Development agency Cwmpas has been awarded £540,000 from the Welsh government. and £408,539 from the Nationwide Foundation, to continue its work growing the country’s co-op and community-led housing sectors.
The money will help Cwmpas – fomerly the Wales Co-operative Centre – to scale up its Communities Creating Homes programme, whose new five-year strategy sets an ambitious target to double the number of groups taking forward co-operative and community-led housing (CCLH) in Wales. This includes 150 new low-carbon homes completed, and a development pipeline for a further 250 homes.
The government money will be phased over the next three years, while Nationwide’s funding – a continuation of previous support – runs until 2025.
The funding will allow Cwmpas to continue being Wales’ only CCLH Hub providing a voice, support, and expertise to the sector. Cwmpas says it will continue to bring its influence at a local and national level to remove the barriers faced by many groups.
Jocelle Lovell, director of inclusive communities at Cwmpas, said: “Co-operative and community-led housing plays an essential role alongside councils, developers and investors to create affordable homes in Wales which meet local community needs and support future generations. The funding from the Welsh government and the Nationwide Foundation is critical to building on the excellent progress that has already been made in this area.
“People want to have more control of where they live, and work with others to achieve a shared goal. They like the fact the co-operative and community-led housing model is flexible to meet many needs and any tenure – so the outcomes are often more successful. We know that every project is different – so our support is tailored to the needs of each community. Whether you’re new to co-operative and community-led housing, have already formed a group or want to join an existing group, we want to help.”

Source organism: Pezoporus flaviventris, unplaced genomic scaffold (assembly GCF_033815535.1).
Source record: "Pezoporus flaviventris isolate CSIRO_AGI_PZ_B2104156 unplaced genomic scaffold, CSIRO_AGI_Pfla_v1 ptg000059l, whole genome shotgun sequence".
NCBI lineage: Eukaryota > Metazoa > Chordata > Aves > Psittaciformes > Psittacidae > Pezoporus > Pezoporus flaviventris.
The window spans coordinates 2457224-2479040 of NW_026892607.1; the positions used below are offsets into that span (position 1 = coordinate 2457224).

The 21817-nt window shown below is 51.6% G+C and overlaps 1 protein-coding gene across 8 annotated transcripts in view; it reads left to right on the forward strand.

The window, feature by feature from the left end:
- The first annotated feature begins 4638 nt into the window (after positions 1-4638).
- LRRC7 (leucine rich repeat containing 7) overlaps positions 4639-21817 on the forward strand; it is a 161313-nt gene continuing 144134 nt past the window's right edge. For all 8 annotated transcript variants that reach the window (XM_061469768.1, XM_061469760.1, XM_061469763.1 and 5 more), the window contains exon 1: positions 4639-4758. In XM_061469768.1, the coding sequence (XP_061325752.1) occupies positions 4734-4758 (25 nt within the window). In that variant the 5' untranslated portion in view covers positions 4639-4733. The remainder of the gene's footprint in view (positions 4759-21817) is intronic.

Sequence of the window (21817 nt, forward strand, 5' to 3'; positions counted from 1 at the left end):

Climate change minister Julie James said: “I am pleased we have been able to increase funding to the community-led housing sector and continue a joint programme with the Nationwide Foundation.
“Community-led housing must remain a part of the housing solution in Wales, our support for the sector is as strong now as it was ten years ago and the commitment set out in our Programme for Government reaffirms this. All sectors in Wales face challenges in these unprecedented times and community-led housing is no different, but we remain committed to working together to overcome barriers together.”
Gary Hartin, the Nationwide Foundation’s programme manager, said: ”Community-led housing can be a workable alternative method for delivering genuinely affordable housing. It can create homes that local people need in the places where they want them. The conditions for this to happen are strong in Wales and by continuing to fund Communities Creating Homes, we aim to cement the sector’s position as well as increasing the supply of decent, affordable homes.”
The community-led housing sector in Wales uses a range of models, including small groups of friends buying a house to share, leaseholders setting up a tenant management committee, community members buying local land for housing, and people who want to develop sustainable homes.
Projects supported through Communities Creating Homes include:
Tir Cyffredin Housing Co-operative, Machynlleth
The Communities Creating Homes team have been supporting Tir Cyffredin (which translates into English as Common Land) since 2020. With CCH the group learnt how to set up a housing co-op, raise capital through a mortgage and community funding (£280,000 in total) and buy their house. None of the residents had any previous experience of home ownership, setting up a co-op or raising funds. With help from CCH they have taken control of their housing situation guaranteeing at least seven extra affordable rooms to let for decades to come. CCH also helped them raise £8,000 to remedy urgent damp work identified in a survey removing the risk of damp related illness and helped them apply for further funding to reduce the impacts of fuel poverty and carbon emissions.
Gŵyr Community Land Trust CiC
The Gower peninsula in Swansea is an area of the country in which second-home ownership has inflated property prices, decimated the rental market and left locals priced out or precariously housed. Here the CCH team supported Gŵyr Community Land Trust CiC, a group of people local to the area who, in their own words “aim to build sustainable, zero carbon, low impact, stylish, healthy community-led homes for both local residents and the environment to thrive, which will become a replicable model for sustainable housing developments throughout Wales and the UK.” The CCH team have been working with the group throughout the pandemic period and beyond, to establish legal structure, develop plans, and find land.
Communities Creating Homes published a report this year calling for the introduction of a Community Ownership and Empowerment Act to help community groups deliver perpetually affordable housing in their local areas. The proposed changes would give sustainable community organisations a statutory first right of refusal over the assets in their community when they are proposed for sale or transfer.